Australia’s National Human Rights Consultation Report – 2009

9 Oct

The Australian National Human Rights Consultation Report, under the auspices of the Attorney General office, has been released yesterday. 31 recommendations have been made including the enactment of a human rights act and in other policy areas such as ‘creating a human rights culture’.

Some of the policy recommendations on creating a human rights culture are :

… that education be the highest priority for improving and promoting human rights in Australia…

… that the Federal Government develop a national plan to implement a comprehensive framework, supported by specific programs, of education in human rights and responsibilities in schools, universities, the public sector and the community generally…

On human rights in policy and legislation:

… that the Federal Government immediately compile an interim list of rights for protection and promotion, regardless of whether a HumanRights Act is introduced. The list should include rights from the International Covenant on Civil and Political Rights as well as the following rights from the International Covenant on Economic, Social and Cultural Rights that were most often raised during the Consultation: the right to an adequate standard of living (including food, clothing and housing); the right to the highest attainable standard of health; and the right to education…

On indigenous rights:

… in partnership with Indigenous communities, the Federal Government develop and implement a framework for self-determination, outlining consultation protocols, roles and responsibilities (so that the communities have meaningful control over their affairs) and strategies for increasing Indigenous Australians’ participation in the institutions of democratic government…

On the enactment of a Human Rights Act:

… that the Federal Government operate on the assumption that, unless it has entered a formal reservation in relation to a particular right, any right listed in the following seven international human rights treaties should be protected and promoted:
•    the International Covenant on Civil and Political Rights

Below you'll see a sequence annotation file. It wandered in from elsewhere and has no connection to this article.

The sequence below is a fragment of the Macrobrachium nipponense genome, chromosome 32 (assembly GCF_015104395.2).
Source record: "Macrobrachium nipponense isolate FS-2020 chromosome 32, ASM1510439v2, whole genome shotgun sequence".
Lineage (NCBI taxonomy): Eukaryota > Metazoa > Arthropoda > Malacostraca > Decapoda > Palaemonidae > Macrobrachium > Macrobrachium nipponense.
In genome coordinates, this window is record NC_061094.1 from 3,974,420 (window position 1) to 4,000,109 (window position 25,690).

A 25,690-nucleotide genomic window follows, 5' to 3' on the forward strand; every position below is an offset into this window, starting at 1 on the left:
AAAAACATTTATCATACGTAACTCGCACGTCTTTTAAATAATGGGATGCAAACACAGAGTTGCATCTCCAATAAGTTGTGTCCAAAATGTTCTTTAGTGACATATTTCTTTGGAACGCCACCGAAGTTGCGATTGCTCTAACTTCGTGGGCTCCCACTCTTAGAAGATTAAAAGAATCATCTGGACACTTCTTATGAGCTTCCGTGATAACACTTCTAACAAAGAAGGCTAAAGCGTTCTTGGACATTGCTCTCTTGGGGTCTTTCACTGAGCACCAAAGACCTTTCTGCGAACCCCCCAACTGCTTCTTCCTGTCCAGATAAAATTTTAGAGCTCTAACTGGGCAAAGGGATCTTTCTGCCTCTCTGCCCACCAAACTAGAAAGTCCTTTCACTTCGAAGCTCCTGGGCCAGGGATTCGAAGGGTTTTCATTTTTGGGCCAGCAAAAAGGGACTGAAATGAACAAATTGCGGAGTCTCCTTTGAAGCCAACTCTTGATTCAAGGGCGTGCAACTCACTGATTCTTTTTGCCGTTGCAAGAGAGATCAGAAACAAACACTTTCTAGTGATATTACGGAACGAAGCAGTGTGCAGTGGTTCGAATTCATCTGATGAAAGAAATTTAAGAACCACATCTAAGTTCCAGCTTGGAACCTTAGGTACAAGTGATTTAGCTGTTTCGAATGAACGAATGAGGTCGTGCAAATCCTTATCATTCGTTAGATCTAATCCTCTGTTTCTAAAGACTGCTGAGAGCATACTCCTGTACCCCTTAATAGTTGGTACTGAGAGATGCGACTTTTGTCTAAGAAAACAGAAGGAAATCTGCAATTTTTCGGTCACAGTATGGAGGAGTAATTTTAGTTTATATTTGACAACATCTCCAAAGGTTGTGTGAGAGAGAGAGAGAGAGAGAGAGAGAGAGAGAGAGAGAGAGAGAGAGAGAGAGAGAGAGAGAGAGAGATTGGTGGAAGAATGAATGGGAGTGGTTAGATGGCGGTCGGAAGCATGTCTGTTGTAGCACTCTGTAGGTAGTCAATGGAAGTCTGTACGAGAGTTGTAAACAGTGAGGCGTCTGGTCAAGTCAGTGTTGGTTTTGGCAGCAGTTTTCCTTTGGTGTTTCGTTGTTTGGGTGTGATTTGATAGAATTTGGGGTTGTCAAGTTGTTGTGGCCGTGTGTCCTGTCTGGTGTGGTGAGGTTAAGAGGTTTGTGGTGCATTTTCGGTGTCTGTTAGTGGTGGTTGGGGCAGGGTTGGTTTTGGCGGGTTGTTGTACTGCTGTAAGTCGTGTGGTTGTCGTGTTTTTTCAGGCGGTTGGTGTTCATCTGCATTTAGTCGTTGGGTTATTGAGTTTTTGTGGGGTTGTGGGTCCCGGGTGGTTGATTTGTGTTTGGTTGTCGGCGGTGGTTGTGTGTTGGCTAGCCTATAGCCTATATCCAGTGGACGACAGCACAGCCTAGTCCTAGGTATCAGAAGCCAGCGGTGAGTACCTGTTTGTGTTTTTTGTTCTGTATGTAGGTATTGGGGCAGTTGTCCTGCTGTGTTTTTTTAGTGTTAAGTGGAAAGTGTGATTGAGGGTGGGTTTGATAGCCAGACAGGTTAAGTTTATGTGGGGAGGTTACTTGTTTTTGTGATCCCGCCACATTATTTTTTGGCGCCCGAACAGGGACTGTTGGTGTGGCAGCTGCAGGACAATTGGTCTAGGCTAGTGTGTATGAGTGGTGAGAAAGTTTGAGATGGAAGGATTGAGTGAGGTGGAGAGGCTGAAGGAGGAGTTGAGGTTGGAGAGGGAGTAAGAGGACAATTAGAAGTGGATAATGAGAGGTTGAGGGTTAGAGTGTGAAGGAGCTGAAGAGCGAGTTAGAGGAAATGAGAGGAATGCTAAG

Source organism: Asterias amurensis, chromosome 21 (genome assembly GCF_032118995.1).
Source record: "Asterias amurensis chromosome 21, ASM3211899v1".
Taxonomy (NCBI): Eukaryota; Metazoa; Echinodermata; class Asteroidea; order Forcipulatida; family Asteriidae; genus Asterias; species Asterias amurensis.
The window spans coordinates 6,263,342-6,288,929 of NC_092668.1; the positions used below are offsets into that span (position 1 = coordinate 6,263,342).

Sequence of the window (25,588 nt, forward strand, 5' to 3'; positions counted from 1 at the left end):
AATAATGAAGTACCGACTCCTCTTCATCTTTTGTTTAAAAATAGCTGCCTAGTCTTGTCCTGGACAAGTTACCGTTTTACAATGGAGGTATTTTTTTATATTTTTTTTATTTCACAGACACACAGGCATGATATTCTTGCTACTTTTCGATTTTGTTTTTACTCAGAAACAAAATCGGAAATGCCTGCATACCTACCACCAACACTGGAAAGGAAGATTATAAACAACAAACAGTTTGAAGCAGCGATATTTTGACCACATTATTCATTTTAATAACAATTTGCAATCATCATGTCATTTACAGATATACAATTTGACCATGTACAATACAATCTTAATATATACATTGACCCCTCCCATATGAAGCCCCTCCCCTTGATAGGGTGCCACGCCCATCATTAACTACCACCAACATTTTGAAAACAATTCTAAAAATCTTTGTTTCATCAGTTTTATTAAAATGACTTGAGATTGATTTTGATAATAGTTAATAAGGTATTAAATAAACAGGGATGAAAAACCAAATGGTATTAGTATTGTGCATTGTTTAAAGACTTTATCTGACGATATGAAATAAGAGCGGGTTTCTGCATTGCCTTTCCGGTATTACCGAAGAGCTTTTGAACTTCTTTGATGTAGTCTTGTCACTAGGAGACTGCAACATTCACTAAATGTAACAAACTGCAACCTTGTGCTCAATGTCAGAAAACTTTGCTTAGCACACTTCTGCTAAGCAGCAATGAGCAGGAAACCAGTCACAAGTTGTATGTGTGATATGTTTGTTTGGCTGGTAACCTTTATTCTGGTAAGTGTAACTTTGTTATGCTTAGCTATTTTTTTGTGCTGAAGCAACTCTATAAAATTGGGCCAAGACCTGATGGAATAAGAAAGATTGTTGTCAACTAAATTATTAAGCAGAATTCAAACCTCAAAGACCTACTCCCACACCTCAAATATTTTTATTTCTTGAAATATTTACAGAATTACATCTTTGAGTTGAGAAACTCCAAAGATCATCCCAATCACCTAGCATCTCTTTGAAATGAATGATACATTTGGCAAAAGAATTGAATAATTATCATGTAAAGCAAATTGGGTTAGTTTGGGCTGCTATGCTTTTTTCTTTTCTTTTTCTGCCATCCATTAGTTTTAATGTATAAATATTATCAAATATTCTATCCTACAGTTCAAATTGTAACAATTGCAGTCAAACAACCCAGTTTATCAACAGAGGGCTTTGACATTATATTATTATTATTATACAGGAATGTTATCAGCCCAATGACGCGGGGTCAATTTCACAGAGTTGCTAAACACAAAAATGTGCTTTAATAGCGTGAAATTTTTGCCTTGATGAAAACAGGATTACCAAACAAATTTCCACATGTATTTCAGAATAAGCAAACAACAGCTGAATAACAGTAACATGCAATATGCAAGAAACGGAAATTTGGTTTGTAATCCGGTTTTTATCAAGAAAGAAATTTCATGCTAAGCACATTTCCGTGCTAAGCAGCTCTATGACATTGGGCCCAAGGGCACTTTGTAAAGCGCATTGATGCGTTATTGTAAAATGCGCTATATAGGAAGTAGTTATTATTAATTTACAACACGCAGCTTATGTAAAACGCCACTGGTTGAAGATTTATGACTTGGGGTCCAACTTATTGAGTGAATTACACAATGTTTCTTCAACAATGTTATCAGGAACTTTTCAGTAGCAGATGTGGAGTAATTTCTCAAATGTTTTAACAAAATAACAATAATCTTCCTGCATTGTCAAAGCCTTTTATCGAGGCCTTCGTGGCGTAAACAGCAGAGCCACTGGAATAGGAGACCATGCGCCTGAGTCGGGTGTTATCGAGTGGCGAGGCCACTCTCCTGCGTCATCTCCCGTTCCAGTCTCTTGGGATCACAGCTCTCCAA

•    the International Covenant on Economic, Social and Cultural Rights
•    the Convention on the Elimination of All Forms of Racial Discrimination
•    the Convention on the Elimination of All Forms of Discrimination against Women
•    the Convention against Torture and Other Cruel, Inhuman and Degrading Treatment or Punishment
•    the Convention on the Rights of the Child •    the Convention on the Rights of Persons with Disabilities…

The report has drawn ire from conservatives despite the consultation process which has received more than 35,000 submissions and was conducted over 65 community roundtables and public hearings across more than 50 urban, regional and remote locations.

Opponents of the report are disconcerted with the recommended human rights act. The Australian Christian Lobby has stated on its website that they are opposed to a bill/charter of rights because:

• It transfers law-making powers from democratically elected parliament to an unaccountable judiciary
• It delivers increased power to vested interest groups who have failed to win their case for change with voters
• It puts at risk important freedoms Christians take for granted by putting them on a level playing field with other “rights”
• It turns rights into a tool for conflict through rights assertion
• Supporters of a bill/charter of rights have not successfully demonstrated the need for a comprehensive legislative document enshrining human rights in Australian law
• It fails its stated objective of protecting the vulnerable in society

None of these concerns are however substantiated since the new act will not give too much power to the judiciary, nor allow vested interests to act improperly. In fact, the act does the reverse by ensuring that the government will not be able to pass laws that violate the main international human rights conventions (henceforth depriving interests groups and lobby groups any undue influence). Moreover, the claim that the judiciary will be unaccountable is baseless since only matters of dispute are referred to the High court.

The argument that supporters of the human rights act have not ‘successfully demonstrated the need for a comprehensive legislative document enshrining human rights in Australian law’ is again rather weak as other western democracies have similar legislations. Moreover, the comprehensive national consultation process involving the grassroots have shown that a significant proportion of Australians want their human rights protected.

The recommendations which range from education to legislation only serves to undermine the claim that it will fail to achieve its ‘stated objective of protecting the vulnerable in society’.

Perhaps the Lobby is afraid of having the act passed because it does not want its Christian status being eroded or as they put it (quite openly): ‘It puts at risk important freedoms Christians take for granted by putting them on a level playing field with other “rights”.

In a secular society like Australia, the Australian Christian Lobby should learn to live with other communities and cultures and not perceive itself as ‘above others’. The argument that their freedom is more important than the rights of the vulnerable goes to show how narrow-minded the lobby is.

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